call out

Our readers had a lot to say in 2017. Make your voice heard in 2018.

PHOTO: Chris Hill/Whitney Achievement School
Teacher Carl Schneider walks children home in 2015 as part of the after-school walking program at Whitney Achievement Elementary School in Memphis. This photograph went viral and inspired a First Person reflection from Schneider in 2017.

Last year, some of our most popular pieces came from readers who told their stories in a series that we call First Person.

For instance, Carl Schneider wrote about the 2015 viral photograph that showed him walking his students home from school in a low-income neighborhood of Memphis. His perspective on what got lost in the shuffle continues to draw thousands of readers.

First Person is also a platform to influence policy. Recent high school graduate Anisah Karim described the pressure she felt to apply to 100 colleges in the quest for millions of dollars in scholarships. Because of her piece, the school board in Memphis is reviewing the so-called “million-dollar scholar” culture at some high schools.

Do you have a story to tell or a point to make? In 2018, we want to give an even greater voice to students, parents, teachers, administrators, advocates and others who are trying to improve public education in Tennessee. We’re looking for essays of 500 to 750 words grounded in personal experience.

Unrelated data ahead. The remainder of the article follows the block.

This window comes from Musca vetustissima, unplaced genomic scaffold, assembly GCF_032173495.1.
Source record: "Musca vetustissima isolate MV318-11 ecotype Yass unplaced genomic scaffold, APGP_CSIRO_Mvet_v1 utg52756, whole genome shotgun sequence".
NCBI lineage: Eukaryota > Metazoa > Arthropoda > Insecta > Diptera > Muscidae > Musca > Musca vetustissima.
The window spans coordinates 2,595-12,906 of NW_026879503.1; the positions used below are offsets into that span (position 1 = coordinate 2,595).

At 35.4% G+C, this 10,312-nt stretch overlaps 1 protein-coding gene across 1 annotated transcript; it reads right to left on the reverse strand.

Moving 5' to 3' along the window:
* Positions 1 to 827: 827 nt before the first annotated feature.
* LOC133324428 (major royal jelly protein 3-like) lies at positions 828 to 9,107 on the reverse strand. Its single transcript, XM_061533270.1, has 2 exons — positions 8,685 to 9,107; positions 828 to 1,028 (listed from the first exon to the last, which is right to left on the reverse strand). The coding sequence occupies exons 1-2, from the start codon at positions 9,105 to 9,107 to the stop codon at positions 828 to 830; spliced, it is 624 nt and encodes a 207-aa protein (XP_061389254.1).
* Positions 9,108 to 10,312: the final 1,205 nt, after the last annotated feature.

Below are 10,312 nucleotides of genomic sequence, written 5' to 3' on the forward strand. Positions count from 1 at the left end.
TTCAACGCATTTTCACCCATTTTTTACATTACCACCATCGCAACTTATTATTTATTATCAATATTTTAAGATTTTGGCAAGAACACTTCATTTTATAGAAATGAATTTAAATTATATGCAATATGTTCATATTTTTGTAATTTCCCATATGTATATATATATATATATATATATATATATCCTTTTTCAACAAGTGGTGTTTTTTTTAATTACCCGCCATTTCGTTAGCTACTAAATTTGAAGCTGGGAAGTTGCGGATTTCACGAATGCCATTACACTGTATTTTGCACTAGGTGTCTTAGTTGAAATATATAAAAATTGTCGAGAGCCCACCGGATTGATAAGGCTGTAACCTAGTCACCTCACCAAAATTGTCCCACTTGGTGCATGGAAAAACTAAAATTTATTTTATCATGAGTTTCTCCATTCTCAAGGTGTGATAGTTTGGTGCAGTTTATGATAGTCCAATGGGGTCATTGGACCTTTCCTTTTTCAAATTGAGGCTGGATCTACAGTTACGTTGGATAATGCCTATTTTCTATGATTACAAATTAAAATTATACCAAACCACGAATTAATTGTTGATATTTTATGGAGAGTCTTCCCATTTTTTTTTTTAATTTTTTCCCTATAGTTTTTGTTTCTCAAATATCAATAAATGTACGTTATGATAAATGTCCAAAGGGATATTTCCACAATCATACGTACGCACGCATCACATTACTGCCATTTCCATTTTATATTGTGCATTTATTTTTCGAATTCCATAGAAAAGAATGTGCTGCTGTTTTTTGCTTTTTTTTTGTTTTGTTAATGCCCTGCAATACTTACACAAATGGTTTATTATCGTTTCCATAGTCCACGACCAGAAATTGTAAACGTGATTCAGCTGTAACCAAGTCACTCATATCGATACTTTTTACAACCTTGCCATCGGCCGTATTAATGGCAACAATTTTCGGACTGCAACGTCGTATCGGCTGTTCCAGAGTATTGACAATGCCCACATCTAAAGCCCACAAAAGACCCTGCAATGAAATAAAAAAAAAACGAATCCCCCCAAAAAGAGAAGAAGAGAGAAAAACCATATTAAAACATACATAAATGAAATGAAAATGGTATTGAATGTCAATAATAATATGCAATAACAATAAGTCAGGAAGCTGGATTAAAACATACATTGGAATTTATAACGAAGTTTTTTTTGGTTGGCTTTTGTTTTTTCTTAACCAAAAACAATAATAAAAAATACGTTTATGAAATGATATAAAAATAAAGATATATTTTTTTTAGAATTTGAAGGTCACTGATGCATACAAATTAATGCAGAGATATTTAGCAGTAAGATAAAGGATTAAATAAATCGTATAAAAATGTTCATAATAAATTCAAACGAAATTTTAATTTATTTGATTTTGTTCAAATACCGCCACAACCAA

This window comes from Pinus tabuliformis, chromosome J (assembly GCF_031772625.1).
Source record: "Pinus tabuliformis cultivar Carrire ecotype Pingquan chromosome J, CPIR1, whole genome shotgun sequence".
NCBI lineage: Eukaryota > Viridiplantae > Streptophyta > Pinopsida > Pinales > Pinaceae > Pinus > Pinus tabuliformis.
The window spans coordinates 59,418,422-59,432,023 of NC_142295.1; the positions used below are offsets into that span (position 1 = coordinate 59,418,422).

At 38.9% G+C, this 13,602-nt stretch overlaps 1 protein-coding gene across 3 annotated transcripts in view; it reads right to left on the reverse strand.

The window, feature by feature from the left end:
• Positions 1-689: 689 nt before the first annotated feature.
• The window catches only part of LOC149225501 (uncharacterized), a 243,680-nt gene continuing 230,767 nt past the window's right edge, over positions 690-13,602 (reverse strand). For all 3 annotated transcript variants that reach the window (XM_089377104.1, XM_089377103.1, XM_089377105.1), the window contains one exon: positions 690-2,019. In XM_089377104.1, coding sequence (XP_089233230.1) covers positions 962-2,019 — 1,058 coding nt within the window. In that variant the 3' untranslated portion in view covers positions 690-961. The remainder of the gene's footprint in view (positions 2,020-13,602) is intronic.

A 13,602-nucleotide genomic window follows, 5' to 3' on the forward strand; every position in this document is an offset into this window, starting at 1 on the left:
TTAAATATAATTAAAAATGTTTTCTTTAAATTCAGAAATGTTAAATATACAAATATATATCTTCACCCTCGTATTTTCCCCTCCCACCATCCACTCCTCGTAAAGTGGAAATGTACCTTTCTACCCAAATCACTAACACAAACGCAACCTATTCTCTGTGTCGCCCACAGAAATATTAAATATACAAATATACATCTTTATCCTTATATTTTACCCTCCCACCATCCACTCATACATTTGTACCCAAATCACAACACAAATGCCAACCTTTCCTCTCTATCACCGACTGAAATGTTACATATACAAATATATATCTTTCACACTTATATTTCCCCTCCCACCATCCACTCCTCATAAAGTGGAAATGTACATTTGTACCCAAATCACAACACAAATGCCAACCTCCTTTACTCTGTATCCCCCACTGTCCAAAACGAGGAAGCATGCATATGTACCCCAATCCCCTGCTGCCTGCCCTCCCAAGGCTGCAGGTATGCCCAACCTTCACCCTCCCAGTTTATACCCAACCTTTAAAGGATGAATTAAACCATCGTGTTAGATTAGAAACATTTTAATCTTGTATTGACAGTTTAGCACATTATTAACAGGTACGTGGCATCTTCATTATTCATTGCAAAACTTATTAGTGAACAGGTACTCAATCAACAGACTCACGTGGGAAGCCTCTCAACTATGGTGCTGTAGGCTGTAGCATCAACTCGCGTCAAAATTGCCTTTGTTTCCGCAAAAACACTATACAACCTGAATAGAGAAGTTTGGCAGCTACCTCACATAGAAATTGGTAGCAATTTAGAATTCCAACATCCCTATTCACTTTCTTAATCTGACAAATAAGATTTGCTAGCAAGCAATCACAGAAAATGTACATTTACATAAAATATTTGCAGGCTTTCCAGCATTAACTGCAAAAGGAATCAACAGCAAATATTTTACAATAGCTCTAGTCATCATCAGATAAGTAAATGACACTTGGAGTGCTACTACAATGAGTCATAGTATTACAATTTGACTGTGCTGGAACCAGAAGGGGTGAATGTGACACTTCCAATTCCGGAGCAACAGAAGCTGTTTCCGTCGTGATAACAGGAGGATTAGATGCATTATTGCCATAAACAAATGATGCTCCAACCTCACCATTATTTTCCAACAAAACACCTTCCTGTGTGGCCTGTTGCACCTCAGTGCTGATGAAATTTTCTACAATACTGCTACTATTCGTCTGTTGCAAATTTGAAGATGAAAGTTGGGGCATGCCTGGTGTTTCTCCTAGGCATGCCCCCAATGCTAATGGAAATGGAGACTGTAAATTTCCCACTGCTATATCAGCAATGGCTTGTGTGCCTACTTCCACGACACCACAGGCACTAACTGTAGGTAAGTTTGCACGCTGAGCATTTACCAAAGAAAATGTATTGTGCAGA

Whether your piece is finished or you just have an idea to discuss, drop a line to Community Editor Caroline Bauman at cbauman@chalkbeat.org.

But first, check out these top First Person pieces from Tennesseans in 2017:

My high school told me to apply to 100 colleges — and I almost lost myself in the process

“A counselor never tried to determine what the absolute best school for me would be. I wasted a lot of time, money and resources trying to figure that out. And I almost lost myself in the process.” —Anisah Karim